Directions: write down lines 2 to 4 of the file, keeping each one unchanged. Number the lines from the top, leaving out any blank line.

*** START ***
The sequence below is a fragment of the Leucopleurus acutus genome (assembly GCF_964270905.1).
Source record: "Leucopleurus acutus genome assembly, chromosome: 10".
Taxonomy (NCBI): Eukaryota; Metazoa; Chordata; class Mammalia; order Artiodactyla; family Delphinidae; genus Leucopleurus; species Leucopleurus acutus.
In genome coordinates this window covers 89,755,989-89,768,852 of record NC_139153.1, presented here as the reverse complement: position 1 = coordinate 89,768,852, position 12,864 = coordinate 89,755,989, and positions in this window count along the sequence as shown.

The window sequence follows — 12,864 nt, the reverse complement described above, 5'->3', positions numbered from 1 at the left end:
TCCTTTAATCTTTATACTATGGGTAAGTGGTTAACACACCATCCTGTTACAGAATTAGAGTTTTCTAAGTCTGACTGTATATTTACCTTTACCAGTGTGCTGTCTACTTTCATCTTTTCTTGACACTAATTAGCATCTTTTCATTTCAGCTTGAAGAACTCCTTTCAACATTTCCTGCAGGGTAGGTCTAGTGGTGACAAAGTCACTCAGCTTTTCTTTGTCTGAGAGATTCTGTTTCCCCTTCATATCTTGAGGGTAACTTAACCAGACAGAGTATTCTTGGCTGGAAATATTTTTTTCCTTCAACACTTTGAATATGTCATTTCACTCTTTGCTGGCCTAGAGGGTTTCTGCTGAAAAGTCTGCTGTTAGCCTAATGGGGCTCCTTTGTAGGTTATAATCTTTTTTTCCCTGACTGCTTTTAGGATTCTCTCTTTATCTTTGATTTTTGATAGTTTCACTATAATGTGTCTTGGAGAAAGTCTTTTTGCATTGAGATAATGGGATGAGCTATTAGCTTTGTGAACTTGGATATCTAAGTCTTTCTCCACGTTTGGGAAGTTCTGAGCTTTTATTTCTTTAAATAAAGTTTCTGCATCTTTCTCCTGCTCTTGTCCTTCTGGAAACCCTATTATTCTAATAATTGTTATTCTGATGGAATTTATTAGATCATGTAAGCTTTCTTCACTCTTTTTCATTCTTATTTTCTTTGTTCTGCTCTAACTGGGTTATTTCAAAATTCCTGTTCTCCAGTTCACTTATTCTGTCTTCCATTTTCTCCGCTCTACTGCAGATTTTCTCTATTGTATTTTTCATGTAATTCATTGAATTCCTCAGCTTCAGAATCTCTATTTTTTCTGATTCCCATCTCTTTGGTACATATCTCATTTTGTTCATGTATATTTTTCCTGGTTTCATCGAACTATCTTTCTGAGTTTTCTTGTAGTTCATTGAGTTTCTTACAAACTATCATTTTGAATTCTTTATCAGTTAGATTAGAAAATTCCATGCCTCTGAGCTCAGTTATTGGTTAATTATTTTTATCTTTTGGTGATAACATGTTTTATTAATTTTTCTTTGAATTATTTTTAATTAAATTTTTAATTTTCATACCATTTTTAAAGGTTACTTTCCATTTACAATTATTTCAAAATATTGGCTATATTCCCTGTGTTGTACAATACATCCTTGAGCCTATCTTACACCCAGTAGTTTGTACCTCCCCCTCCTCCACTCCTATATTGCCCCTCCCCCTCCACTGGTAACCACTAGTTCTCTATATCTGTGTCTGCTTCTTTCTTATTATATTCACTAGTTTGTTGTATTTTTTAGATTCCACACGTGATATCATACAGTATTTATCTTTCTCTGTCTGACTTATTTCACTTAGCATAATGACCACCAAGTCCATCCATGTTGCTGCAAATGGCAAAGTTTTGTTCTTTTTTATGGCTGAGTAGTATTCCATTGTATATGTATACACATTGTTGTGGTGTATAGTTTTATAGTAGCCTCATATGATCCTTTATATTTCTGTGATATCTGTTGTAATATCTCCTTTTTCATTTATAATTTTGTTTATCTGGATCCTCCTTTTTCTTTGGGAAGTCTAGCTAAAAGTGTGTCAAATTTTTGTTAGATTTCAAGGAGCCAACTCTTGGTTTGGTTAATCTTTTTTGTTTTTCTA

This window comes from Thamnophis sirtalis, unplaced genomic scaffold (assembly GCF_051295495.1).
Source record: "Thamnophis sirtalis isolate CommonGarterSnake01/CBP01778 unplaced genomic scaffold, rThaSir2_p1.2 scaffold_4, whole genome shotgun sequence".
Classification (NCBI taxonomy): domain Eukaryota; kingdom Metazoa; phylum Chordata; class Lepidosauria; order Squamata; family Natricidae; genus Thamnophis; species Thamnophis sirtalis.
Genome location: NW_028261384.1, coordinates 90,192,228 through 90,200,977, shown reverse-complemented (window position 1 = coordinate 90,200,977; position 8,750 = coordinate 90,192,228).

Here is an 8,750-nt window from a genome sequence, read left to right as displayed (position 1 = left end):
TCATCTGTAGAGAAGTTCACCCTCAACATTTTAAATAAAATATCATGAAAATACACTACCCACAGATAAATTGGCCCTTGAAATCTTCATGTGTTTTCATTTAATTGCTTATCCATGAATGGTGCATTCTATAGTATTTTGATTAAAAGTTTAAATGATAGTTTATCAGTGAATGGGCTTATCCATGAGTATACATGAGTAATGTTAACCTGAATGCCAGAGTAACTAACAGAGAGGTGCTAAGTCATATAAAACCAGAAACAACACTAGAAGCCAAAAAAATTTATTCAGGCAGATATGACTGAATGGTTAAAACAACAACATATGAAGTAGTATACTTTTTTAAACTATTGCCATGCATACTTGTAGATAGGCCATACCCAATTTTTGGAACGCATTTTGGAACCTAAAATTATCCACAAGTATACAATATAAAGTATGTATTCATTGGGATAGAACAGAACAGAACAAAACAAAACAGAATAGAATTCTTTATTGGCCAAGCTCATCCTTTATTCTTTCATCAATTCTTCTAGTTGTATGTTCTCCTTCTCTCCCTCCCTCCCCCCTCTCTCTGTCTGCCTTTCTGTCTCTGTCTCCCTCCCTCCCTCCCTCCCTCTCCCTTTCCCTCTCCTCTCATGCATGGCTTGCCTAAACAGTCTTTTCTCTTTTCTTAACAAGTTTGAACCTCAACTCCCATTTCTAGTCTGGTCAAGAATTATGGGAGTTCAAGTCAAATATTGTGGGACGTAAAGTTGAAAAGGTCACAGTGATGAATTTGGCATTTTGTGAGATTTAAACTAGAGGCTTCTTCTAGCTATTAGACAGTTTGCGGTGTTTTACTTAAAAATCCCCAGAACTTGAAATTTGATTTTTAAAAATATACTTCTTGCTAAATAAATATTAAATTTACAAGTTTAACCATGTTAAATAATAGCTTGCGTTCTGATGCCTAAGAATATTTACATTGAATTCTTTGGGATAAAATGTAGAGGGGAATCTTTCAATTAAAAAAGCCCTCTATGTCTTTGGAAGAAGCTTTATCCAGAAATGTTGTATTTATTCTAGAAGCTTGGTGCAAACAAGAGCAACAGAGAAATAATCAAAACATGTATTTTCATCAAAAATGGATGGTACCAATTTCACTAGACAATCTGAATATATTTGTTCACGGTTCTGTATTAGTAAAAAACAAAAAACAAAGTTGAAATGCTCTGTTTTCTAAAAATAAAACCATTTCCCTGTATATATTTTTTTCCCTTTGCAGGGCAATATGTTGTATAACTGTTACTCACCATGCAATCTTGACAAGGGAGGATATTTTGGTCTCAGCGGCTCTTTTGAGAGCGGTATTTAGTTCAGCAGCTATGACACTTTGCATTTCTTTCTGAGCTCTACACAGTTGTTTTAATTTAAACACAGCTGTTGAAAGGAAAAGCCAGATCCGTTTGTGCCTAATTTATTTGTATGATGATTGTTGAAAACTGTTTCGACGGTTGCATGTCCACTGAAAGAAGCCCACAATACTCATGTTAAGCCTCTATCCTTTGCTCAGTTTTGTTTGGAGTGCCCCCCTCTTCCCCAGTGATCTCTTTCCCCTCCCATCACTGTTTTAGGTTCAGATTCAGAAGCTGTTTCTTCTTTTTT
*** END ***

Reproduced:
Source record: "Leucopleurus acutus genome assembly, chromosome: 10".
Taxonomy (NCBI): Eukaryota; Metazoa; Chordata; class Mammalia; order Artiodactyla; family Delphinidae; genus Leucopleurus; species Leucopleurus acutus.
In genome coordinates this window covers 89,755,989-89,768,852 of record NC_139153.1, presented here as the reverse complement: position 1 = coordinate 89,768,852, position 12,864 = coordinate 89,755,989, and positions in this window count along the sequence as shown.